Back from New Mexico! Brought Cheese!

Once again back in the Bay Area of California after a wonderful 10 day vacation. Kathy and I drove a total of 3,383 miles, averaging 45.5 mpg! [love our hybrid automobile] A quick overview of some of the places we went; Grand Canyon, Monument Valley, Four Corners Monument, Santa Fe, Roswell, Carlsbad Caverns, Cloudcroft, White Sands, Silver City, Tucson, Phoenix, San Diego, Huntington Beach… and plenty of places in-between.

That’s great Bryce; what about the cheese?

Didn’t forget the cheese, in fact, kept a keen eye out for it. Having done as much research as I could before our trip, I discovered two things; there’s several farmstead goat cheeses in New Mexico, AND, Roswell (yeah, the town of “Area 51” alien fame) boasts having the largest manufacturing plant of domestic Mozzarella cheese in the nation, and perhaps even the world.

I’d like to start by talking about Roswell and the Mozzarella. Leprino Foods owns the plant nowadays (see linked article above for details), and I’m certain that without knowing it, I must have had their cheese at some point or another. This is a mass-produced cheese, however, and although I’m certain that the cheese works fine for general purposes (American-style pizza, for example), I doubt very much that anyone buys Leprino’s Mozzarella for eat-at-home-and-savor-the-taste reasons. I was, however, very interested to see the plant in Roswell (much more interested in cheese then any of the local alien lore, which we skipped), but my kind e-mailed question to Leprino’s corporate site asking if it was possible to view the plant, or talk to anyone who works there, was met with a terse response stating that not only were “reporters” not allowed at the plant, but their practices and recipes are not made available to anyone. This seems much more mysterious than anything that Roswell could offer up in the way of aliens and/or Area 51. Whether this is due to safety and sanitary concerns, a desire to keep their mass-production methods a secret and/or the fact that their cheese is more of a “product” than a food, is any one’s guess. I’m certainly not here to vilify the largest producer of Mozzarella cheese in the United States, but I’m also certainly going to be watching for their label when at the store.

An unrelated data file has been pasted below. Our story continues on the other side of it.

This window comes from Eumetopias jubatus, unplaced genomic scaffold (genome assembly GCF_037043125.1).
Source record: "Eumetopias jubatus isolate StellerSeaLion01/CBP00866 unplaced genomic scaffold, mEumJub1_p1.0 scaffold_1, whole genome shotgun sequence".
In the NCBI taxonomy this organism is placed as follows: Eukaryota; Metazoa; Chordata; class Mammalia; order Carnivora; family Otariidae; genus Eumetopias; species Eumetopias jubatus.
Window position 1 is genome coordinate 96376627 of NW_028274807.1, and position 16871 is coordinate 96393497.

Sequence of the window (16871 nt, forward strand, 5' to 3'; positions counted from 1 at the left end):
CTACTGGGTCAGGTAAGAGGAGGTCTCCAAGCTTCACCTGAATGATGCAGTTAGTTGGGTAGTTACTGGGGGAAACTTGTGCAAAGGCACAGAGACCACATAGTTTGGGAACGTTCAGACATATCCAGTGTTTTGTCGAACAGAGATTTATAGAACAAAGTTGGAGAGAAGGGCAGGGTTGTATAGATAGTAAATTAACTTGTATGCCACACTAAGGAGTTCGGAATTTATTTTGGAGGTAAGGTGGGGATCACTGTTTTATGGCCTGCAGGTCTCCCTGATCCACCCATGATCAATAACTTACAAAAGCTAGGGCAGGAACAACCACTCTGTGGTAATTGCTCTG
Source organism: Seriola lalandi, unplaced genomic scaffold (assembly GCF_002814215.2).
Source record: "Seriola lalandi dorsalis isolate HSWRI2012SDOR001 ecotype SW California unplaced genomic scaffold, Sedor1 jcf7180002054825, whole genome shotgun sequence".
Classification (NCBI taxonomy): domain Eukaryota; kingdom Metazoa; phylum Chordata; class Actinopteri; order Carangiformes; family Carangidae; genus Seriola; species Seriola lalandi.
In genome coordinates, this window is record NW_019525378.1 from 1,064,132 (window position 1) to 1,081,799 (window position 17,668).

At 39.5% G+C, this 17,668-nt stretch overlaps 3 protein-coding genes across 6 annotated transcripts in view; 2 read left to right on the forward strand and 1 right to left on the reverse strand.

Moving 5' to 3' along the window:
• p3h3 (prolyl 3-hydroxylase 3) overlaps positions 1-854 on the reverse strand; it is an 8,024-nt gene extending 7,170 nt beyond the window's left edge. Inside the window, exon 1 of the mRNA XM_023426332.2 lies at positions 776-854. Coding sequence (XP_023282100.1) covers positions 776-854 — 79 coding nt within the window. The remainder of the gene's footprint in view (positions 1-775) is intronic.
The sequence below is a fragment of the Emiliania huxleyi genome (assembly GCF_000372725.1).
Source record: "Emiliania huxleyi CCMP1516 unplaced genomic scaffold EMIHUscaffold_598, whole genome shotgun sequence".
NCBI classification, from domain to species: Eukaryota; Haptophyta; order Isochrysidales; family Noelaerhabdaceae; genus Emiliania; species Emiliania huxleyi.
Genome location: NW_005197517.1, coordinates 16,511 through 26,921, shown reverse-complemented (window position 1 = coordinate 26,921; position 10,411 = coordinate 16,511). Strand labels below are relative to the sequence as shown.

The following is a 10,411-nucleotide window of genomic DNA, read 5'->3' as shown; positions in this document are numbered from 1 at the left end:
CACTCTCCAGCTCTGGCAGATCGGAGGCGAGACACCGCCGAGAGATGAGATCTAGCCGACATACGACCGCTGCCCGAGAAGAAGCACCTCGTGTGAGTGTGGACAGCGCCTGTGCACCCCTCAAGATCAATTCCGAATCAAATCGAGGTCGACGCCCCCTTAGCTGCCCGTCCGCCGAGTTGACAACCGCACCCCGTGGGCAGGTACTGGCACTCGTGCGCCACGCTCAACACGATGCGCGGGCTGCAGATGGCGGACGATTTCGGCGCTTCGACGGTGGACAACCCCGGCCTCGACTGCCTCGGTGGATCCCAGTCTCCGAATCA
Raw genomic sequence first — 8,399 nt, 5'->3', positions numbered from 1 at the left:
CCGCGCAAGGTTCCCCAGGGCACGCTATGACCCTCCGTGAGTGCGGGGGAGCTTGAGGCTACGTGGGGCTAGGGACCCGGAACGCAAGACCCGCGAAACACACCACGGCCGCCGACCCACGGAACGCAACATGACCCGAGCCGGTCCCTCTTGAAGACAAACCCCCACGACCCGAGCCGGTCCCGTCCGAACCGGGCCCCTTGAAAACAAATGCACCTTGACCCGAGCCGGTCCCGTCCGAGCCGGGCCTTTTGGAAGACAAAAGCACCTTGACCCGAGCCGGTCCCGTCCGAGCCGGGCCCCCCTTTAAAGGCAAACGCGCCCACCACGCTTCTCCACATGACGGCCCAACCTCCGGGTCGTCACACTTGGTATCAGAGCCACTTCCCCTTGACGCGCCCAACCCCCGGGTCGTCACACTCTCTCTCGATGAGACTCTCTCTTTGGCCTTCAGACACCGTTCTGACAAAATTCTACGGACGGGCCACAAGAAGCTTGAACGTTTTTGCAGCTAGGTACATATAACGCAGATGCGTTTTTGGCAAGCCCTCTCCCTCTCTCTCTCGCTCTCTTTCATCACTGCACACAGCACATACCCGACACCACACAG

So, if that didn’t work out, what did?

The Farmer’s Market in Santa Fe. THAT was a gold-mine of wonderful foods. Our journey was planned partially around the fact that we’d get to go to the Tuesday morning market, which happened to have just moved into its new spot at the New Santa Fe Railyard. The indoor/outdoor home to the market was bursting with color; flowers, fruits and vegetables all calling out to us… I made a beeline to the single cheese stand, however, Sweetwoods Dairy of Peña Blanca, NM.

Sweetwoods Dairy produces several varieties of raw goat and sheep milk cheeses (most of which were aged over 60 days). At this time their growing business has only been offering their cheeses at farmer’s markets and some limited distribution, but according to the young man who sold us our cheese, they’ll soon have a web-presence as well.

The cheese I had bought from them that I was most excited about was their “New Mexico’s old fashioned queso de cabra.”  This fresh raw milk goat cheese (replete with “raw milk” warnings at the cheese table), is a fresh cheese (aged a day or two at most), and has a consistency like a drained cottage cheese, or a loose tofu. The taste? Amazing! Like a clear, fresh canvass to accent with other tastes, this cheese added an inviting texture to anything you added to it. It can be used for dessert OR savory meals. Since we were in New Mexico, which is known for its chiles, we also purchased some freshly fire-roasted local green chiles. These lasted us for days; we paired the chiles with anything and everything during several picnic lunches. The best, however, was the chiles, bread, and the Queso de Cabra. That cheese lasted only for one meal, which was our picnic dinner at Carlsbad Caverns prior the Bat Flight out of the natural cave entrance.

I have more to say about our trip, and the cheese we encountered, but for now I leave you with just a few images and the thought of the fresh Queso de Cabra we got to enjoy from Sweetwoods Dairy.

Jeanette K Harrison
July 20th, 2010 4:32 pm

I had some wonderful corn on the cob at the Smithsonian’s Native American Museum. Their “loco corn” had a grated cheese which tasted a bit of the bite of blue cheese and Parmesan. When I asked the chef, he said it was from New Mexico – and its name sounded like Core-DE-ha. Do you know the name of the cheese and where I can obtain it?

July 20th, 2010 5:01 pm


I imagine that the chef was talking about Cotija, which can often be found used just as you experienced it; grated on fresh corn-on-the cob.
In most Mexican markets you can find a variation of it; it is a semi-hard cheese, akin to Parmesan. Hope this helps.